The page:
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JAMA. 1996 Jul 3;276(1):56-8.

The effect of epidemic measles on immunization rates.

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1
Department of Pediatrics, University of Chicago, IL, USA.

Abstract

OBJECTIVE:

To evaluate whether immunization against a vaccine-preventable disease is sought to avoid the naturally occurring disease itself, we hypothesized that the rate of "on-time" measles immunization would increase during an epidemic of that disease. If such an effect occurred, we wondered whether it would have an impact on on-time administration of other recommended immunizations.

DESIGN:

Retrospective evaluation of immunization rates of children at their second birthday with the use of computerized health records of children entering kindergarten in an 8-year interval spanning the onset of epidemic measles in Chicago, Ill, in 1989 and 1990.

SETTING:

Children entering Chicago public schools.

MAIN OUTCOME MEASURES:

Rates of receipt of measles-containing vaccine (MCV), 1 to 4 doses of a diptheria toxoid-tetanus toxoid-pertussis (DTP) or diphtheria toxoid-tetanus toxoid (DT) vaccine, 1 to 3 doses of oral or inactivated polio vaccine (OPV/IPV), and the full series of these vaccines (4:3:1) that are required to be "up-to-date" by the second birthday.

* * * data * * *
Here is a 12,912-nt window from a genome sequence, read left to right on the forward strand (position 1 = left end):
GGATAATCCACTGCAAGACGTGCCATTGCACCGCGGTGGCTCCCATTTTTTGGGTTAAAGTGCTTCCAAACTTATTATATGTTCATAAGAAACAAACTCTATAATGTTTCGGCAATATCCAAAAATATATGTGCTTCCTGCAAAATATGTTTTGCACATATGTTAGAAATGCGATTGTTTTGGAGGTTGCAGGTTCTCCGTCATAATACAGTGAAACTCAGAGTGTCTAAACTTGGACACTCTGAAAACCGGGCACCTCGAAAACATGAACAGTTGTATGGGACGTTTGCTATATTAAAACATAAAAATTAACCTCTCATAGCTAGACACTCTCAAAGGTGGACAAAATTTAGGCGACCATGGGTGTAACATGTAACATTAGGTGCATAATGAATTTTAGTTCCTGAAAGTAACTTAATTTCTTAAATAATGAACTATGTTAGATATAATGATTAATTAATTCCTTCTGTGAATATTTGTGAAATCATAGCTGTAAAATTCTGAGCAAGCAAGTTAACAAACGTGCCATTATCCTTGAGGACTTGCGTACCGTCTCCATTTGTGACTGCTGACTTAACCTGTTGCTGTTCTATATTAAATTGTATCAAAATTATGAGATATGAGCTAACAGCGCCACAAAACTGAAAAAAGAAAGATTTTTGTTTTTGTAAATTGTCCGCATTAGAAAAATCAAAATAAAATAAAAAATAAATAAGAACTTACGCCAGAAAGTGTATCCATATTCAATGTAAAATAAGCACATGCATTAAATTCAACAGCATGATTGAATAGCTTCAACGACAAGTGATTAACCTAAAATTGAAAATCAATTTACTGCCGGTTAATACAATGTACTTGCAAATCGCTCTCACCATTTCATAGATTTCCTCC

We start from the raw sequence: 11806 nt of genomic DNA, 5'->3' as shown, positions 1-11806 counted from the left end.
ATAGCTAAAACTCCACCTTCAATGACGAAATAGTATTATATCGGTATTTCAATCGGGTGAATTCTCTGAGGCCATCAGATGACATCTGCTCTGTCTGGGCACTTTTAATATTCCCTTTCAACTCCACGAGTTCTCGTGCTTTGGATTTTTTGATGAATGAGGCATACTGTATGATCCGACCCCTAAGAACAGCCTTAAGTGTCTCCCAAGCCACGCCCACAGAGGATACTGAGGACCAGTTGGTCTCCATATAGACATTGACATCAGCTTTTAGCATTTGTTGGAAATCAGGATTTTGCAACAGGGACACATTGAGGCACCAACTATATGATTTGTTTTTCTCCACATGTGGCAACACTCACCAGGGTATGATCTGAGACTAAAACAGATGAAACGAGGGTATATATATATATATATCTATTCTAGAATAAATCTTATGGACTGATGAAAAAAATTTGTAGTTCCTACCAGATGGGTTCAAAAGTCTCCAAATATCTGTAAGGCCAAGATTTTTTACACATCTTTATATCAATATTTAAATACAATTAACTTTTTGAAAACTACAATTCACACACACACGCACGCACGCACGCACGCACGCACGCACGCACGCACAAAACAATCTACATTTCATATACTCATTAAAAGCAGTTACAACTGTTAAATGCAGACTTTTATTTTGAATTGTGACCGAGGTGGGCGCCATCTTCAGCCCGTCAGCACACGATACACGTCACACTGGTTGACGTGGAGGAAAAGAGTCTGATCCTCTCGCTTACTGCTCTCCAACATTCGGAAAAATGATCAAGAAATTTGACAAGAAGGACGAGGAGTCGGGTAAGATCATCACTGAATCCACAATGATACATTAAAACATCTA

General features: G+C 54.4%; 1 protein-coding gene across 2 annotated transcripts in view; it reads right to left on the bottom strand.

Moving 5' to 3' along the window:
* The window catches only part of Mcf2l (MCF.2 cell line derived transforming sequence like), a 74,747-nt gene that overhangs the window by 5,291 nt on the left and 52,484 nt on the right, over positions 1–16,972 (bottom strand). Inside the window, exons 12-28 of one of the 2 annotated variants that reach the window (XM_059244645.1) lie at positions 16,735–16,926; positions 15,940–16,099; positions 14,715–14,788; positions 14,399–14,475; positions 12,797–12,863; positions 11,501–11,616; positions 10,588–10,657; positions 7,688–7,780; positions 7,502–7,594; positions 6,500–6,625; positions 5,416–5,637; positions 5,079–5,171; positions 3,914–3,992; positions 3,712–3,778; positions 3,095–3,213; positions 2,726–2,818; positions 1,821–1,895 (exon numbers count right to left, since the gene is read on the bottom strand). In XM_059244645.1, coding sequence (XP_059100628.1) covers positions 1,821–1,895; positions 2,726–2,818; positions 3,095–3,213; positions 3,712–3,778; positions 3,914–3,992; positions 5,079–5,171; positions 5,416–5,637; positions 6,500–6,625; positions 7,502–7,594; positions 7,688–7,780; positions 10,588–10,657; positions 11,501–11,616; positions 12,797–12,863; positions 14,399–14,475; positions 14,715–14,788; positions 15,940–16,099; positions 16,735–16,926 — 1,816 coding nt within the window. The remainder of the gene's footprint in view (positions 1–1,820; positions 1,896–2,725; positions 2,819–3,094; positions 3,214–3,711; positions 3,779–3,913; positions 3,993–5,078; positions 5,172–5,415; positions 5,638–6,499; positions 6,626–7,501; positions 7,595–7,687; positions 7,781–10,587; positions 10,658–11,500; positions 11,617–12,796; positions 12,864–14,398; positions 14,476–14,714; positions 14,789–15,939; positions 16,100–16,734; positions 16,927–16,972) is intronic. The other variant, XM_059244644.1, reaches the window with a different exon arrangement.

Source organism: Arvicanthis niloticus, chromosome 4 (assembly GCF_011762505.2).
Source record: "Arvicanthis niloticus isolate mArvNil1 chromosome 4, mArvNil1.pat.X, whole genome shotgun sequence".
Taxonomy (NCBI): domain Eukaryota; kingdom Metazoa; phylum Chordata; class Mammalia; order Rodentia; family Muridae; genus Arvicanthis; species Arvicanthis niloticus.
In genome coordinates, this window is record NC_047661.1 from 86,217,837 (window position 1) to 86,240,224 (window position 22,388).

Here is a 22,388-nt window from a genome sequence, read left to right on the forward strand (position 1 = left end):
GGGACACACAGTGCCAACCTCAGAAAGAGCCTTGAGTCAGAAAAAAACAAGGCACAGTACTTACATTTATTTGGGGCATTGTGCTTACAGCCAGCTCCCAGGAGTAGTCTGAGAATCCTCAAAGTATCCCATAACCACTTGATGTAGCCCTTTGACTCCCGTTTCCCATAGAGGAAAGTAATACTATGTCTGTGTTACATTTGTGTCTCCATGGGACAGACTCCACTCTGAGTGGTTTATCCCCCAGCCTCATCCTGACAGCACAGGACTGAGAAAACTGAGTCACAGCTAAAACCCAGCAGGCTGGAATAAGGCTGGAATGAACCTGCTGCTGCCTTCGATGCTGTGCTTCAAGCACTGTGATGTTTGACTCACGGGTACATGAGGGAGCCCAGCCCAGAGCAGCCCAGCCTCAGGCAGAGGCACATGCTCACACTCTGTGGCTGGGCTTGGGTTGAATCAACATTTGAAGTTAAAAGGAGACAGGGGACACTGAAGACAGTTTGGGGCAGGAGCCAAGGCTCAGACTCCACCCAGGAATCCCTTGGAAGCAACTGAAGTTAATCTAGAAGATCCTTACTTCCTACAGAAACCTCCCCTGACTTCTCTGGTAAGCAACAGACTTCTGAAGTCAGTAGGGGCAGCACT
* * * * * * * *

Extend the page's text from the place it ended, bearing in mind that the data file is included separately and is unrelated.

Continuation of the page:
RESULTS:

The rate of on-time MCV receipt increased from 56% to 58% in the years prior to 70% during the epidemic (1989 and 1990). A similar increase did not occur to DTP/DT 4 or OPV/IPV 3. Moreover, among older children delayed in MCV receipt, evidence of catch-up immunization also occurred during the epidemic years; similar catch-up for delayed DTP/DT 4 or OPV/IPV 3 immunization did not occur.

CONCLUSIONS:

Dramatic increases in one-time and catch-up MCV receipt occurred during the Chicago measles epidemic of 1989 and 1990. The lack of similar increases in DTP/DT 4 and OPV/IPV 3 suggests MCV receipt was not associated with receipt of other recommended immunizations during that time.

PMID:
8667540
[Indexed for MEDLINE]

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